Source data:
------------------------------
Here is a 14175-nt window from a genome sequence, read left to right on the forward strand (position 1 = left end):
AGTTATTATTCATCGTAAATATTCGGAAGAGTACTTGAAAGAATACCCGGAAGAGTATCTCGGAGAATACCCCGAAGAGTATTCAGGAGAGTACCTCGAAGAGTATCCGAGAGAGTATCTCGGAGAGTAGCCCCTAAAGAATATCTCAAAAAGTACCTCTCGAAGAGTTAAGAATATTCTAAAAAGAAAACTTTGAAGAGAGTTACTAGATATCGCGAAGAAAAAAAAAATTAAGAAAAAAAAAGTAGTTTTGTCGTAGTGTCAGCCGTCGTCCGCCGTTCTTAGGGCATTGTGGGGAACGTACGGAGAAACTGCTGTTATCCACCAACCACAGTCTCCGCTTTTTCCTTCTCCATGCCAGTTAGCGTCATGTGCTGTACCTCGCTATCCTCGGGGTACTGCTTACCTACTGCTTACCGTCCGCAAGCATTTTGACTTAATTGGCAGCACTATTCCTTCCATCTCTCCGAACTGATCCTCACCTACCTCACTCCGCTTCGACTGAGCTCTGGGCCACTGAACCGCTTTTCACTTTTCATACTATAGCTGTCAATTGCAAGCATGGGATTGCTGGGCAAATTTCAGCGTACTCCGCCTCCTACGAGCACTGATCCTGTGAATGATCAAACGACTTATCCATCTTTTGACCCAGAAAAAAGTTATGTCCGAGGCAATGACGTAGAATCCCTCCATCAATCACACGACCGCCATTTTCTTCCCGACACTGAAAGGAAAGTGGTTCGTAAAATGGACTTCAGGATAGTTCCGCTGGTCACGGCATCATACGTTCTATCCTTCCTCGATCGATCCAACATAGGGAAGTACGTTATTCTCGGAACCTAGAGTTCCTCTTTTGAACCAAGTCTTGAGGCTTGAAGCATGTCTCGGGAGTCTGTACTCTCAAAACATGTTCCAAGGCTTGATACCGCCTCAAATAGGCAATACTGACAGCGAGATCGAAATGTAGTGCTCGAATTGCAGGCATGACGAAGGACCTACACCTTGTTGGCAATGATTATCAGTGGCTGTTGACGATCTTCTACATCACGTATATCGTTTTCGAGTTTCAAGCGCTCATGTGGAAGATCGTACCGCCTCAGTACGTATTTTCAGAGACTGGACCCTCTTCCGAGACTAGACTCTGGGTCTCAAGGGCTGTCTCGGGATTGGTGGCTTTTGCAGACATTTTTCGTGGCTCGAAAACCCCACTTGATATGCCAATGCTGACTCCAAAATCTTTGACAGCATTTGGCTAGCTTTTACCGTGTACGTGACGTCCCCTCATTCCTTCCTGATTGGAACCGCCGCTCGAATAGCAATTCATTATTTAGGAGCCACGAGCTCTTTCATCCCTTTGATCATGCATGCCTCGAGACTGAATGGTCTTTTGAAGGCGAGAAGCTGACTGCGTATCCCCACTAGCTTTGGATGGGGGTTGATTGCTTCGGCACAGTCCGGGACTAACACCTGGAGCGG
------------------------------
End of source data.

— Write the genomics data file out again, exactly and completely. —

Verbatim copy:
Here is a 14175-nt window from a genome sequence, read left to right on the forward strand (position 1 = left end):
AGTTATTATTCATCGTAAATATTCGGAAGAGTACTTGAAAGAATACCCGGAAGAGTATCTCGGAGAATACCCCGAAGAGTATTCAGGAGAGTACCTCGAAGAGTATCCGAGAGAGTATCTCGGAGAGTAGCCCCTAAAGAATATCTCAAAAAGTACCTCTCGAAGAGTTAAGAATATTCTAAAAAGAAAACTTTGAAGAGAGTTACTAGATATCGCGAAGAAAAAAAAAATTAAGAAAAAAAAAGTAGTTTTGTCGTAGTGTCAGCCGTCGTCCGCCGTTCTTAGGGCATTGTGGGGAACGTACGGAGAAACTGCTGTTATCCACCAACCACAGTCTCCGCTTTTTCCTTCTCCATGCCAGTTAGCGTCATGTGCTGTACCTCGCTATCCTCGGGGTACTGCTTACCTACTGCTTACCGTCCGCAAGCATTTTGACTTAATTGGCAGCACTATTCCTTCCATCTCTCCGAACTGATCCTCACCTACCTCACTCCGCTTCGACTGAGCTCTGGGCCACTGAACCGCTTTTCACTTTTCATACTATAGCTGTCAATTGCAAGCATGGGATTGCTGGGCAAATTTCAGCGTACTCCGCCTCCTACGAGCACTGATCCTGTGAATGATCAAACGACTTATCCATCTTTTGACCCAGAAAAAAGTTATGTCCGAGGCAATGACGTAGAATCCCTCCATCAATCACACGACCGCCATTTTCTTCCCGACACTGAAAGGAAAGTGGTTCGTAAAATGGACTTCAGGATAGTTCCGCTGGTCACGGCATCATACGTTCTATCCTTCCTCGATCGATCCAACATAGGGAAGTACGTTATTCTCGGAACCTAGAGTTCCTCTTTTGAACCAAGTCTTGAGGCTTGAAGCATGTCTCGGGAGTCTGTACTCTCAAAACATGTTCCAAGGCTTGATACCGCCTCAAATAGGCAATACTGACAGCGAGATCGAAATGTAGTGCTCGAATTGCAGGCATGACGAAGGACCTACACCTTGTTGGCAATGATTATCAGTGGCTGTTGACGATCTTCTACATCACGTATATCGTTTTCGAGTTTCAAGCGCTCATGTGGAAGATCGTACCGCCTCAGTACGTATTTTCAGAGACTGGACCCTCTTCCGAGACTAGACTCTGGGTCTCAAGGGCTGTCTCGGGATTGGTGGCTTTTGCAGACATTTTTCGTGGCTCGAAAACCCCACTTGATATGCCAATGCTGACTCCAAAATCTTTGACAGCATTTGGCTAGCTTTTACCGTGTACGTGACGTCCCCTCATTCCTTCCTGATTGGAACCGCCGCTCGAATAGCAATTCATTATTTAGGAGCCACGAGCTCTTTCATCCCTTTGATCATGCATGCCTCGAGACTGAATGGTCTTTTGAAGGCGAGAAGCTGACTGCGTATCCCCACTAGCTTTGGATGGGGGTTGATTGCTTCGGCACAGTCCGGGACTAACACCTGGAGCGG